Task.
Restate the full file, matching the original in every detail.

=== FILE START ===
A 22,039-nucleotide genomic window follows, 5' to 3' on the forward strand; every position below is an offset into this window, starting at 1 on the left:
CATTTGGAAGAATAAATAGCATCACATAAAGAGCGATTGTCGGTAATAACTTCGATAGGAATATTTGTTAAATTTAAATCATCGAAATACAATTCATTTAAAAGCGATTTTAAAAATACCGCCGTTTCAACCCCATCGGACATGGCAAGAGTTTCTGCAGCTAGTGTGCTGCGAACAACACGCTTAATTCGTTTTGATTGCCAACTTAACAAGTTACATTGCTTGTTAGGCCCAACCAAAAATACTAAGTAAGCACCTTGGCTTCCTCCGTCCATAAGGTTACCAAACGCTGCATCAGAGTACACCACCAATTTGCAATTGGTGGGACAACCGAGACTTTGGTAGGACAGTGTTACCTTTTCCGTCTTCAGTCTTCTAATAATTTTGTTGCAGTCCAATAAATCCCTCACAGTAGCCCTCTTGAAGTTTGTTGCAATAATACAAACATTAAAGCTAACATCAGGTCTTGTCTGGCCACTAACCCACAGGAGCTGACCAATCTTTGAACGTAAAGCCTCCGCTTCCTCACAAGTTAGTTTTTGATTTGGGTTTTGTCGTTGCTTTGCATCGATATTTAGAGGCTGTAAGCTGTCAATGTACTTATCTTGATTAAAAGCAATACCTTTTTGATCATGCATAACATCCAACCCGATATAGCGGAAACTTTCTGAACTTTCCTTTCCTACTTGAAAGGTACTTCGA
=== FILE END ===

A 22,039-nucleotide genomic window follows, 5' to 3' on the forward strand; every position below is an offset into this window, starting at 1 on the left:
CATTTGGAAGAATAAATAGCATCACATAAAGAGCGATTGTCGGTAATAACTTCGATAGGAATATTTGTTAAATTTAAATCATCGAAATACAATTCATTTAAAAGCGATTTTAAAAATACCGCCGTTTCAACCCCATCGGACATGGCAAGAGTTTCTGCAGCTAGTGTGCTGCGAACAACACGCTTAATTCGTTTTGATTGCCAACTTAACAAGTTACATTGCTTGTTAGGCCCAACCAAAAATACTAAGTAAGCACCTTGGCTTCCTCCGTCCATAAGGTTACCAAACGCTGCATCAGAGTACACCACCAATTTGCAATTGGTGGGACAACCGAGACTTTGGTAGGACAGTGTTACCTTTTCCGTCTTCAGTCTTCTAATAATTTTGTTGCAGTCCAATAAATCCCTCACAGTAGCCCTCTTGAAGTTTGTTGCAATAATACAAACATTAAAGCTAACATCAGGTCTTGTCTGGCCACTAACCCACAGGAGCTGACCAATCTTTGAACGTAAAGCCTCCGCTTCCTCACAAGTTAGTTTTTGATTTGGGTTTTGTCGTTGCTTTGCATCGATATTTAGAGGCTGTAAGCTGTCAATGTACTTATCTTGATTAAAAGCAATACCTTTTTGATCATGCATAACATCCAACCCGATATAGCGGAAACTTTCTGAACTTTCCTTTCCTACTTGAAAGGTACTTCGA